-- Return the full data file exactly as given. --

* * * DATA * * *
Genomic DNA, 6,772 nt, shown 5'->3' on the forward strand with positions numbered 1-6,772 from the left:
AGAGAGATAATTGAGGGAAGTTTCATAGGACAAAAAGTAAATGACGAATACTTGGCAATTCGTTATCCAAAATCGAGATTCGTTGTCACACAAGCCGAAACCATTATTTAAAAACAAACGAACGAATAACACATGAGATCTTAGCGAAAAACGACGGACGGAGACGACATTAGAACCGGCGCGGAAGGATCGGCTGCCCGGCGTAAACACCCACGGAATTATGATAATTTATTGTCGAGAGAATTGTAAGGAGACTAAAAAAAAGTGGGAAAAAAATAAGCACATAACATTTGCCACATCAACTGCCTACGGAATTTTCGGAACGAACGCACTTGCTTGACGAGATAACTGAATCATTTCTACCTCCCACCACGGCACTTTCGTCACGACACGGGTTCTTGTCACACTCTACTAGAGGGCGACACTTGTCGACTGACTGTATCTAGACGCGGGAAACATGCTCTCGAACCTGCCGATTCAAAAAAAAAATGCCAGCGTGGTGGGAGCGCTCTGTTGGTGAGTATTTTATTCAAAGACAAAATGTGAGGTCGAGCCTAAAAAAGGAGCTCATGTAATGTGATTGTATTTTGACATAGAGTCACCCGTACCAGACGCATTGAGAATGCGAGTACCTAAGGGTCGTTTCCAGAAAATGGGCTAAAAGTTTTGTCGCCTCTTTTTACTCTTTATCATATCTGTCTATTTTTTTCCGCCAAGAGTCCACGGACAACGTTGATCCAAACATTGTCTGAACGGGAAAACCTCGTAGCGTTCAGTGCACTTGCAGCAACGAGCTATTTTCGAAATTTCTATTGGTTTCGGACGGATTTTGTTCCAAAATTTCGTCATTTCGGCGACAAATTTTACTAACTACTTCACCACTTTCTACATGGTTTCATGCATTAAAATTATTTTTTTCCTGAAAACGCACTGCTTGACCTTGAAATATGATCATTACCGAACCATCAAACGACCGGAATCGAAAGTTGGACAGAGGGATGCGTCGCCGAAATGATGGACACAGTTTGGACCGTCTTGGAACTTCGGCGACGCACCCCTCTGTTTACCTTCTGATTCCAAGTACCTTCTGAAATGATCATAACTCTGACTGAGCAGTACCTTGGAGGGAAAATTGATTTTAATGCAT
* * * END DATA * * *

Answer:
Genomic DNA, 6,772 nt, shown 5'->3' on the forward strand with positions numbered 1-6,772 from the left:
AGAGAGATAATTGAGGGAAGTTTCATAGGACAAAAAGTAAATGACGAATACTTGGCAATTCGTTATCCAAAATCGAGATTCGTTGTCACACAAGCCGAAACCATTATTTAAAAACAAACGAACGAATAACACATGAGATCTTAGCGAAAAACGACGGACGGAGACGACATTAGAACCGGCGCGGAAGGATCGGCTGCCCGGCGTAAACACCCACGGAATTATGATAATTTATTGTCGAGAGAATTGTAAGGAGACTAAAAAAAAGTGGGAAAAAAATAAGCACATAACATTTGCCACATCAACTGCCTACGGAATTTTCGGAACGAACGCACTTGCTTGACGAGATAACTGAATCATTTCTACCTCCCACCACGGCACTTTCGTCACGACACGGGTTCTTGTCACACTCTACTAGAGGGCGACACTTGTCGACTGACTGTATCTAGACGCGGGAAACATGCTCTCGAACCTGCCGATTCAAAAAAAAAATGCCAGCGTGGTGGGAGCGCTCTGTTGGTGAGTATTTTATTCAAAGACAAAATGTGAGGTCGAGCCTAAAAAAGGAGCTCATGTAATGTGATTGTATTTTGACATAGAGTCACCCGTACCAGACGCATTGAGAATGCGAGTACCTAAGGGTCGTTTCCAGAAAATGGGCTAAAAGTTTTGTCGCCTCTTTTTACTCTTTATCATATCTGTCTATTTTTTTCCGCCAAGAGTCCACGGACAACGTTGATCCAAACATTGTCTGAACGGGAAAACCTCGTAGCGTTCAGTGCACTTGCAGCAACGAGCTATTTTCGAAATTTCTATTGGTTTCGGACGGATTTTGTTCCAAAATTTCGTCATTTCGGCGACAAATTTTACTAACTACTTCACCACTTTCTACATGGTTTCATGCATTAAAATTATTTTTTTCCTGAAAACGCACTGCTTGACCTTGAAATATGATCATTACCGAACCATCAAACGACCGGAATCGAAAGTTGGACAGAGGGATGCGTCGCCGAAATGATGGACACAGTTTGGACCGTCTTGGAACTTCGGCGACGCACCCCTCTGTTTACCTTCTGATTCCAAGTACCTTCTGAAATGATCATAACTCTGACTGAGCAGTACCTTGGAGGGAAAATTGATTTTAATGCAT